I'm sorry, I shorted 5V to ground. Fixable on Uno R1?

So, while I was playing with LED’s, I accidentally shorted the 5V supply (not I/O, but the 5V pin) to ground. The LED died, but my arduino is also acting weird. I’m having trouble getting windows to recognize the arduino (unrecognized usb device). If I tap the arduino, the amber LED sometimes turns off, tap it again it turns back on.

Is it dead?

I read this in another forum post, but I dont’ know if it applies to my Arduino Uno (R1).

If using external power either via the arduino board’s external power connector or the shield Vin pin, the results of a short circuit on the Arduino +5vdc bus would be that the on-board +5vdc voltage regulator will go into self protection mode and turn off the +5vdc bus until the short circuit is removed.

Have you left it for at least two hours for the polyfuse to cool down fully?

Yes, I've left it over night now. I just googled about the polyfuse on an Uno...is that only on the USB portion of the circuit? I was powering the Uno with the 9VDC adapter at the time I fried the LED.

i think NOT the LED but the RESISTOR in series with the LED is burnt. One tweak. you can connect a diode in reverse condition with the supply in parallel, so that if anything wrong happens, the current can pass through the diode not through the device.

This simple tweak can save a lot amount of time & money.

arusr: Yes, I've left it over night now. I just googled about the polyfuse on an Uno...is that only on the USB portion of the circuit?

Yes.

arusr: I was powering the Uno with the 9VDC adapter at the time I fried the LED.

Oh dear! Can't offer much more help then.

What's the 5V pin voltage now? Could be a damaged regulator. The protection on those things isn't always fast enough.

I electronics is pretty weak. I took a look at what I think is the 5V regulator. On pictures of other Uno's, there are 3 pins on what I think is the 5V regulator. On my damaged one, the middle pin is totally gone. Did I burn it off somehow when I shorted the 5V to ground?

Here's a picture of what I'm talking about:

http://i44.tinypic.com/9rrcyh.jpg

On my damaged one, the middle pin is totally gone. Did I burn it off somehow when I shorted the 5V to ground?

Sounds like it. You need to replace the regulator chip. You probably need a hot air resoldering station to replace it as there is a pad underneath soldered directly to the copper track and you can't get enough heat from a normal iron to remove it. While there is a thermal shutdown on the regulator it doesn't not always stop it from burning out as you have found.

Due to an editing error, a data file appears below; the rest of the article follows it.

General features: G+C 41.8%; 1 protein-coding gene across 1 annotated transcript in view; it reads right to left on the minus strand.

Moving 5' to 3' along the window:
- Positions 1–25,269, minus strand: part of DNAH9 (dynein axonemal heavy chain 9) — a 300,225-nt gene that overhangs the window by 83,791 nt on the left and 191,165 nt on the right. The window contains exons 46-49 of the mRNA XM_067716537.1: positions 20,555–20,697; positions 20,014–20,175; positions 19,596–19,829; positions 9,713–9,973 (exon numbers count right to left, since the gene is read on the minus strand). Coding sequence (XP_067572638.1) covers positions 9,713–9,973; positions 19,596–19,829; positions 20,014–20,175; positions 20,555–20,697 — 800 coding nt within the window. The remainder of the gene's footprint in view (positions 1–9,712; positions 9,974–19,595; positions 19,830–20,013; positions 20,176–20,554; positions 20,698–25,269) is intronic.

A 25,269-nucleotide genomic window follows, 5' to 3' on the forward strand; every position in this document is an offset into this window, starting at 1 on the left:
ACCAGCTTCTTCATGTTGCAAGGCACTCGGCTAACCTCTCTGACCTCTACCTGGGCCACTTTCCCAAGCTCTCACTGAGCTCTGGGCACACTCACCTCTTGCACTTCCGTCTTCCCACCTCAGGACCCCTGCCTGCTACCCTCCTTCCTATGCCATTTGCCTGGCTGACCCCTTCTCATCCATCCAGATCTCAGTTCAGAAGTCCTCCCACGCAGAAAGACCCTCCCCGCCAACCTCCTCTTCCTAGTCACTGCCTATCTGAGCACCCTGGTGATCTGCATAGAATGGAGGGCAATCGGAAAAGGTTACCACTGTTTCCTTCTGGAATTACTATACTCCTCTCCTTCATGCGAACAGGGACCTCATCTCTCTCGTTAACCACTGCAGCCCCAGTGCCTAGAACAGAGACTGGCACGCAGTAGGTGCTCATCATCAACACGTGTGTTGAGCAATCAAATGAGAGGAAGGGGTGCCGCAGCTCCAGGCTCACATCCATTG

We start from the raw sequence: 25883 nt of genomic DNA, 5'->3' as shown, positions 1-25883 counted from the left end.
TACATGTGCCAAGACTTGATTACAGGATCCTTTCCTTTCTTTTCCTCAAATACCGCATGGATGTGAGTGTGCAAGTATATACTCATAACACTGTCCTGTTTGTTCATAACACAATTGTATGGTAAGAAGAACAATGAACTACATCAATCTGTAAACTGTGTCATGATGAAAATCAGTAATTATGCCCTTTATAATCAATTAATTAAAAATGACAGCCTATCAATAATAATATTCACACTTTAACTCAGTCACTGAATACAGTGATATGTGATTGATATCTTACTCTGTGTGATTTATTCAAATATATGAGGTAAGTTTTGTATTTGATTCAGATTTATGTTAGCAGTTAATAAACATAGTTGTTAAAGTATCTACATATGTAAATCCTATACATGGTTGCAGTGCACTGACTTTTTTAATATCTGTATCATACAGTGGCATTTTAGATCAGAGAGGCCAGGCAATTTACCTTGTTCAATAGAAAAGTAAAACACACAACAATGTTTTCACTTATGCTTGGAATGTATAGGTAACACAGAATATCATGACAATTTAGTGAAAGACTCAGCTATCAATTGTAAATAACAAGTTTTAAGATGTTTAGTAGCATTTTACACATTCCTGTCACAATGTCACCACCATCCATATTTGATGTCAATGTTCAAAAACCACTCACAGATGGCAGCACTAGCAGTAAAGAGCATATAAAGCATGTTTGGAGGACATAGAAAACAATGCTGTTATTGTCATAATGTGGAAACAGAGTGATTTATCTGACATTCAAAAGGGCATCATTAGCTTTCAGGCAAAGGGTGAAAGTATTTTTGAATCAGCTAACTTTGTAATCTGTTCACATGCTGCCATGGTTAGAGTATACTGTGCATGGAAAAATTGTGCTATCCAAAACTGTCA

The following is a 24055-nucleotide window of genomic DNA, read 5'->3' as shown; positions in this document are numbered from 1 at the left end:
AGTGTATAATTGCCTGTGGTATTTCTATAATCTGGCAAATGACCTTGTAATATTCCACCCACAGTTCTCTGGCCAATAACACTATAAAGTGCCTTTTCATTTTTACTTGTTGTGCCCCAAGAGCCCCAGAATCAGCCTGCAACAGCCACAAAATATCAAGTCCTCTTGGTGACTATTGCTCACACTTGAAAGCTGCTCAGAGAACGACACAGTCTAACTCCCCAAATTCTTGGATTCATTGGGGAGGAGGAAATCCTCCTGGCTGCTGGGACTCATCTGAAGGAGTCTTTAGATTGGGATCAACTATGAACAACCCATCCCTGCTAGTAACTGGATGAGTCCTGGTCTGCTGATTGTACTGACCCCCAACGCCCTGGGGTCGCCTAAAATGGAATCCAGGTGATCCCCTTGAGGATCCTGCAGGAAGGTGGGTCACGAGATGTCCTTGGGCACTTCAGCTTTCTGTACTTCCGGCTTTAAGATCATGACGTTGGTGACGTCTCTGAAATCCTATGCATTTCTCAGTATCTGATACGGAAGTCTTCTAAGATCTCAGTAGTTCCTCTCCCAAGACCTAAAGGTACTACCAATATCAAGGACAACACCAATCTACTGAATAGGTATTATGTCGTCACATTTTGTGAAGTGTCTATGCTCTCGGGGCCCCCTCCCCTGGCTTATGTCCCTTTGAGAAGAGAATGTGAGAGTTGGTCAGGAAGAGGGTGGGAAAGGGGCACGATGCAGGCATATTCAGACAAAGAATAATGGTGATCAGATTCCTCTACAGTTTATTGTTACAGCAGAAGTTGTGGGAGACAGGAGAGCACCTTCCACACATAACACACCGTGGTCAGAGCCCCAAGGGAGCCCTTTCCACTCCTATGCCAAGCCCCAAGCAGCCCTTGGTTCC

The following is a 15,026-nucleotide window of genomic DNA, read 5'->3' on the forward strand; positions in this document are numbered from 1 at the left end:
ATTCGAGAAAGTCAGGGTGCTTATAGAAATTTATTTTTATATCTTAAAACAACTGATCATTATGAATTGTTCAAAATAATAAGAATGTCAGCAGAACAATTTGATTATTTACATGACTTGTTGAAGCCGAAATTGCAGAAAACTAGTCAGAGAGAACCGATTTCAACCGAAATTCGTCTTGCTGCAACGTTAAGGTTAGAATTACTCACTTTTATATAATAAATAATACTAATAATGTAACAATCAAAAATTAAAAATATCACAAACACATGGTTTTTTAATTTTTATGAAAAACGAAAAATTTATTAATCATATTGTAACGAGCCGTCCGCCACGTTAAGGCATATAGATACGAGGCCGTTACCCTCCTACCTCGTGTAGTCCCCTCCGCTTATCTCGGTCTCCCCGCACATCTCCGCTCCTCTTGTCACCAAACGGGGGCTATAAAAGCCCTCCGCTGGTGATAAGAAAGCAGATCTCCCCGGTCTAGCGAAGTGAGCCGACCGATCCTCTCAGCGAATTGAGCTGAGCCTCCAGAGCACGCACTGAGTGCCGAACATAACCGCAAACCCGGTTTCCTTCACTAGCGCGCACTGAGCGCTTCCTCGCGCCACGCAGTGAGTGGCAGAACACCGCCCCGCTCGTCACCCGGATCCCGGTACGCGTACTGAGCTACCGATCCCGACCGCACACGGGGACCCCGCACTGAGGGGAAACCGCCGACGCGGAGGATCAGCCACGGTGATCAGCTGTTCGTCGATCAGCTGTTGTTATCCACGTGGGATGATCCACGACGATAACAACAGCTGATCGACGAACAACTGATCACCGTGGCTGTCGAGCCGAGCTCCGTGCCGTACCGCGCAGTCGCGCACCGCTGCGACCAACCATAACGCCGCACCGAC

It's weird. The middle pin is no longer touching the PCB, but I can still power the board up with the regular 2.1mm AC adapter plug. It's just that the board acts funny - the pin 13 LED come on...then turn off if I shake the board or just randomly it seems. I might try reconnecting that middle pin back onto the PCB with a short wire.

I might try reconnecting that middle pin back onto the PCB with a short wire.

Thought you said it was gone not that it had just lifted.

but I can still power the board up with the regular 2.1mm AC adapter plug.

I hope you are not putting AC into the board.

It's just that the board acts funny

Best not to try and power the board up witha regulator miss wired, you could be applying too much voltage to the board.

I don't know about that particular regulator IC, but sometimes the tab is electrically connected to one of the pins, so it may not be a missing pin -- it might not have ever been there, if the tab is taking its place. Do you see any evidence of damage? If it were hot enough to destroy a pin, there would be discoloration somewhere.

From my experience (which, granted, is limited), when a regulator goes poof, it usually splits the case. The pins don't vaporize.

oh, ok. I don't remember what it looked like before. And the case of the regulator (if I'm looking at the correct component) is intact and looks ok. There is no evidence that there was heat damage, I'm going purely from the picture of the Uno I see online - online the pictures show the middle pin connected to the PCB, on mine the long lead on the middle pin is just floating there, no connection. The "pad" where the lead goes is pretty smooth - like a nice round mound. I have no experience with soldering, but I'm guessing if heat damage cause the pin to break off somehow I should see evidence of it on the pad.

Still, it's a mystery why all the pictures I see online show that pin connected.

on mine the long lead on the middle pin is just floating there, no connection.

It sounds like you have a faulty board that only passed the factory tests because it was touching the track. Now it has lifted. So either send it back and report it as faulty, tell them about this lead. OR solder it back yourself.